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It’s conservation for all seasons at Mill River Farm

Conservation Showcase

Jan Johnson | Mill River Farm, New Marlborough, Massachusetts

Jan Johnson in a high tunnel.Steep land and a short growing season? Not a problem for Jan Johnson, owner of Mill River Farm, a 32 acre certified-organic produce and livestock farm in New Marlborough, Massachusetts, in the heart of the Berkshire hills. She’s tackling those challenges with a little help from the USDA Natural Resources Conservation Service.

“Our farm is almost entirely on a hillside,” said Johnson. “I had heard that part of NRCS’s mission is to help preserve topsoil, so I contacted NRCS as soon as I got to the farm in 2013. They came out and walked the property several times and brought GPS equipment to help us remake all of our growing beds to conform to the contours of the land.”

“Having the crops be level in a planting row makes all the difference,” said Johnson. “It avoids having a heavy rainstorm create a sluice down a row and take out not only a lot of the topsoil but also a lot of the crop. We've avoided that with NRCS help.”

More recently, Johnson heard through a local agricultural organization that NRCS had a program to fund high tunnels, which are metal structures with a plastic covering that can be used to extend the season for growing crops and which provide conservation benefits, as well.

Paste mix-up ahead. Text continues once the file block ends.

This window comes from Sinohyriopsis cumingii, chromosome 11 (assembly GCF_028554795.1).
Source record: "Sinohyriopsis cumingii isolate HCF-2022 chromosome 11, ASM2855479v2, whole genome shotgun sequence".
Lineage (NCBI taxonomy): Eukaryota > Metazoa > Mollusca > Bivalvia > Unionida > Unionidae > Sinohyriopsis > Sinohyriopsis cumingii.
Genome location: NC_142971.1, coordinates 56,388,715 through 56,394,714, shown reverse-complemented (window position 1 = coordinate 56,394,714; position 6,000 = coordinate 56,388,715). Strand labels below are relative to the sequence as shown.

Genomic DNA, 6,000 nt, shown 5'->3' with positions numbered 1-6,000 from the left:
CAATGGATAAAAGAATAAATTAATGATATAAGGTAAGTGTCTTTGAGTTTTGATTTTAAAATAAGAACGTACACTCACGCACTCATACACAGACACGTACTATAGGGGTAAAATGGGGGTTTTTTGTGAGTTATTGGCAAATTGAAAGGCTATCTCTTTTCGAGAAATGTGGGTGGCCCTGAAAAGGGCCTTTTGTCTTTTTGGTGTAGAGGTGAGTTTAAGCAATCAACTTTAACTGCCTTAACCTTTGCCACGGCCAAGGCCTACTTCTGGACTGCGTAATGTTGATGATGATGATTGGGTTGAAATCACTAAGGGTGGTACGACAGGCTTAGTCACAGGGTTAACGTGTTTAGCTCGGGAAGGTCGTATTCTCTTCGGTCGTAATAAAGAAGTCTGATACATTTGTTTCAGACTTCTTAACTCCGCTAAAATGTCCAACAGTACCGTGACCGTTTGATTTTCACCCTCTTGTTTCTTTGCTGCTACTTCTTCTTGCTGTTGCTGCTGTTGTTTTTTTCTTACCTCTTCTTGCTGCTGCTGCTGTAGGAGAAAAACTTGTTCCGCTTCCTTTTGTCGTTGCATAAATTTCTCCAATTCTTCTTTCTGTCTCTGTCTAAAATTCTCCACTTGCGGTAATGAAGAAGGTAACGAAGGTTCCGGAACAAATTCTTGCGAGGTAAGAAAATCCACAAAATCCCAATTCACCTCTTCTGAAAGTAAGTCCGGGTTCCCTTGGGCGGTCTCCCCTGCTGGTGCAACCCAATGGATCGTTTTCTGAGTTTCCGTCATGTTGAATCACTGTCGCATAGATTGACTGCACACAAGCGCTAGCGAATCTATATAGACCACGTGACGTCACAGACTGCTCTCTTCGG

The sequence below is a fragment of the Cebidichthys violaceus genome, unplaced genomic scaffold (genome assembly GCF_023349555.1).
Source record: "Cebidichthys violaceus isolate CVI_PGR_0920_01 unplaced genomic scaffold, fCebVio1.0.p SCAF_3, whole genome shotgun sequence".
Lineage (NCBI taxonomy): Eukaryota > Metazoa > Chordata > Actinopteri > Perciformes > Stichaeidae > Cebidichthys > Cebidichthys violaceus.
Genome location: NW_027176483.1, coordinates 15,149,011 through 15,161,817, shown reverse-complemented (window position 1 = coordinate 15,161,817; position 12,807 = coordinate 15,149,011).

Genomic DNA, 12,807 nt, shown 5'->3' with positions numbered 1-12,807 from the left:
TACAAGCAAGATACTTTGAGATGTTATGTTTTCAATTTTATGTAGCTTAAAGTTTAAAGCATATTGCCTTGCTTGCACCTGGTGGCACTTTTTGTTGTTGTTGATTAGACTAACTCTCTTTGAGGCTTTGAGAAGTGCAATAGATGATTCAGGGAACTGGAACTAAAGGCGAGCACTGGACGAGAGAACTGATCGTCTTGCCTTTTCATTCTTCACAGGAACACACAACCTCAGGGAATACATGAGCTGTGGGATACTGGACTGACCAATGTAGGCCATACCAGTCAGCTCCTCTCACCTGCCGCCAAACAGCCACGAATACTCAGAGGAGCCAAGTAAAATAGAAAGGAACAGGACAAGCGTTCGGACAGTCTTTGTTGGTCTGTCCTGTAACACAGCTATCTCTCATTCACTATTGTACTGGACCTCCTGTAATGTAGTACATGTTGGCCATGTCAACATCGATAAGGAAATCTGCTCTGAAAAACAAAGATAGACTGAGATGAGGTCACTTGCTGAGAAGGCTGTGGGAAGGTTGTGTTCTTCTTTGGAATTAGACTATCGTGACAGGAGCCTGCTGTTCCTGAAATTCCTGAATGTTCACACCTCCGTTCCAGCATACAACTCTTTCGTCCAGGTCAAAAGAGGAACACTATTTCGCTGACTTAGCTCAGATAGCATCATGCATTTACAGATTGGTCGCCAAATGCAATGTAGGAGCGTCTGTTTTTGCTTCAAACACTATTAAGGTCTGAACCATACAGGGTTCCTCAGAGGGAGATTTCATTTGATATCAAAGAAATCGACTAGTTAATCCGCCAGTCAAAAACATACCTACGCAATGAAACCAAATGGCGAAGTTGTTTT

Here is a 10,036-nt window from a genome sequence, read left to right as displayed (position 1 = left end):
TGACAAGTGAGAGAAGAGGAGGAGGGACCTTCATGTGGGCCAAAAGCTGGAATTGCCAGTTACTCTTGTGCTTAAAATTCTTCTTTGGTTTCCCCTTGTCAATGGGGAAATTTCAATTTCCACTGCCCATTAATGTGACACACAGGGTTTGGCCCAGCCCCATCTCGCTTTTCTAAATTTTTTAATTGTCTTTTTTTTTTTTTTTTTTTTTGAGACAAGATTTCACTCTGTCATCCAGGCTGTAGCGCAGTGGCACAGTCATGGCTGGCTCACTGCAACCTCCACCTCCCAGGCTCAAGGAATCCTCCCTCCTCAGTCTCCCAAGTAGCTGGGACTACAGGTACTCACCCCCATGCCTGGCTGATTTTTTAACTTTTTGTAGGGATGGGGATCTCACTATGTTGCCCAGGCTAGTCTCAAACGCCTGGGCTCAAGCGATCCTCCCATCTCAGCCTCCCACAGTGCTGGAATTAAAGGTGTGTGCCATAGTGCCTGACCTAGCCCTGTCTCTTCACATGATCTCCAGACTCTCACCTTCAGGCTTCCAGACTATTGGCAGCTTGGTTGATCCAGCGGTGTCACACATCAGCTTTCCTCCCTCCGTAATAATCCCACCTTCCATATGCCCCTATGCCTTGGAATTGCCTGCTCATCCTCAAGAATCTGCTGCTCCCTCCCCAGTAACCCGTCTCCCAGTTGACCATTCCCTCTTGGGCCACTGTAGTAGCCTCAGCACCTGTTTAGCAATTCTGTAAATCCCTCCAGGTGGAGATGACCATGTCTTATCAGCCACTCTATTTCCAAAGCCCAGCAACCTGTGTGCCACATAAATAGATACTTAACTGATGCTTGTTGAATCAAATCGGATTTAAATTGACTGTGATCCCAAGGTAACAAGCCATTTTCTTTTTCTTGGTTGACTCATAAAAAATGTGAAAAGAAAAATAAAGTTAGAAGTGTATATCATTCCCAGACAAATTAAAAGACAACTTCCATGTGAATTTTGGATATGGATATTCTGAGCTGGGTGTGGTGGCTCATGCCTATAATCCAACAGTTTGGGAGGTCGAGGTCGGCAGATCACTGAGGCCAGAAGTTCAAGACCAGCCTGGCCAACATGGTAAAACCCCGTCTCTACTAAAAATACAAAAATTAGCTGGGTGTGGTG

So, she contacted Dan Tighe, Soil Conservationist in the NRCS field office in Pittsfield Massachusetts for more information and to apply for financial assistance through the Agricultural Management Assistance program.

“We've used the NRCS high tunnels to extend our season throughout the winter. It's been very successful for us,” said Johnson. “We expanded the business this past summer by adding two more high tunnels, one of which is movable. Being able to grow in a four-season way is a big boon to having a successful farm business.”

Tighe said that before he got together with Jan to plan the location of the high tunnels, he reviewed the farm’s file to see what other conservation practices had previously been done on the farm. “There were records of contour farming, nutrient management and cover cropping. It was great just to hear that she already had so many practices implemented. I was very eager to work with her.”

“Cover cropping is an important part of the organic program and we know how important it is as a way of preserving topsoil,” explained Johnson. “Cover crop is a great choice for us because it adds organic material to the soil when it's tilled in and, in the case of leguminous cover crops, it also adds nitrogen.”

“We've come to believe that the rotation of animals and vegetables, with the composting and fertility amendments that they provide, makes for a well-managed farm. The fertility in turn leads to the high quality and nutritional density of the food that we grow,” said Johnson.

“I think NRCS is terrific to work with,” said Johnson. “They're reachable by phone. They've got a lot of resources and provide specific information on things like water flow and engineering, as well as crop science and animal rotation.”

“There seems to be a can-do-it attitude that I've really appreciated. They've helped me through some big projects. I also appreciate the human aspect; I found them to be very easy to work with,” Johnson added. “We regard them as an important partner in the farm’s success.”